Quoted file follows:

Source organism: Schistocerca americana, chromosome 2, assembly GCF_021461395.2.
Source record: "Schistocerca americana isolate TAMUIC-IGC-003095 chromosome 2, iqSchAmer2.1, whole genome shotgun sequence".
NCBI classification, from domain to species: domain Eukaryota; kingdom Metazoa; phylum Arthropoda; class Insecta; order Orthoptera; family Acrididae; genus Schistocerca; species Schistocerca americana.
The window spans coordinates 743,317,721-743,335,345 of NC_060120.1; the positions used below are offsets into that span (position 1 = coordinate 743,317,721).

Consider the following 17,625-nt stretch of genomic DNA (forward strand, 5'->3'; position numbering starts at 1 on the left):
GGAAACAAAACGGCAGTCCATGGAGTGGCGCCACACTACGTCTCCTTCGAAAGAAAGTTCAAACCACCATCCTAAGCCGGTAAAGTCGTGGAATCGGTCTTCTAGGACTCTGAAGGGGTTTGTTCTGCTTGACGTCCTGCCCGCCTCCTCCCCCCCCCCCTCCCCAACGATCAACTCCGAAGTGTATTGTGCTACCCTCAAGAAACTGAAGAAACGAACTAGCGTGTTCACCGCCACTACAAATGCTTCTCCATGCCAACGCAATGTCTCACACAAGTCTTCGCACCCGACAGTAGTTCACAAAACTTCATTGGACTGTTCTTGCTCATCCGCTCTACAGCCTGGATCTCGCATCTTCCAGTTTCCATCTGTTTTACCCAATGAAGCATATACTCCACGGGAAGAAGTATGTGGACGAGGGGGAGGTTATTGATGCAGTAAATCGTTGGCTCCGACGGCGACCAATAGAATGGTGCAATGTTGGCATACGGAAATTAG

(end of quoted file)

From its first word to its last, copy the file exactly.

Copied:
Source organism: Schistocerca americana, chromosome 2, assembly GCF_021461395.2.
Source record: "Schistocerca americana isolate TAMUIC-IGC-003095 chromosome 2, iqSchAmer2.1, whole genome shotgun sequence".
NCBI classification, from domain to species: domain Eukaryota; kingdom Metazoa; phylum Arthropoda; class Insecta; order Orthoptera; family Acrididae; genus Schistocerca; species Schistocerca americana.
The window spans coordinates 743,317,721-743,335,345 of NC_060120.1; the positions used below are offsets into that span (position 1 = coordinate 743,317,721).

Consider the following 17,625-nt stretch of genomic DNA (forward strand, 5'->3'; position numbering starts at 1 on the left):
GGAAACAAAACGGCAGTCCATGGAGTGGCGCCACACTACGTCTCCTTCGAAAGAAAGTTCAAACCACCATCCTAAGCCGGTAAAGTCGTGGAATCGGTCTTCTAGGACTCTGAAGGGGTTTGTTCTGCTTGACGTCCTGCCCGCCTCCTCCCCCCCCCCCTCCCCAACGATCAACTCCGAAGTGTATTGTGCTACCCTCAAGAAACTGAAGAAACGAACTAGCGTGTTCACCGCCACTACAAATGCTTCTCCATGCCAACGCAATGTCTCACACAAGTCTTCGCACCCGACAGTAGTTCACAAAACTTCATTGGACTGTTCTTGCTCATCCGCTCTACAGCCTGGATCTCGCATCTTCCAGTTTCCATCTGTTTTACCCAATGAAGCATATACTCCACGGGAAGAAGTATGTGGACGAGGGGGAGGTTATTGATGCAGTAAATCGTTGGCTCCGACGGCGACCAATAGAATGGTGCAATGTTGGCATACGGAAATTAG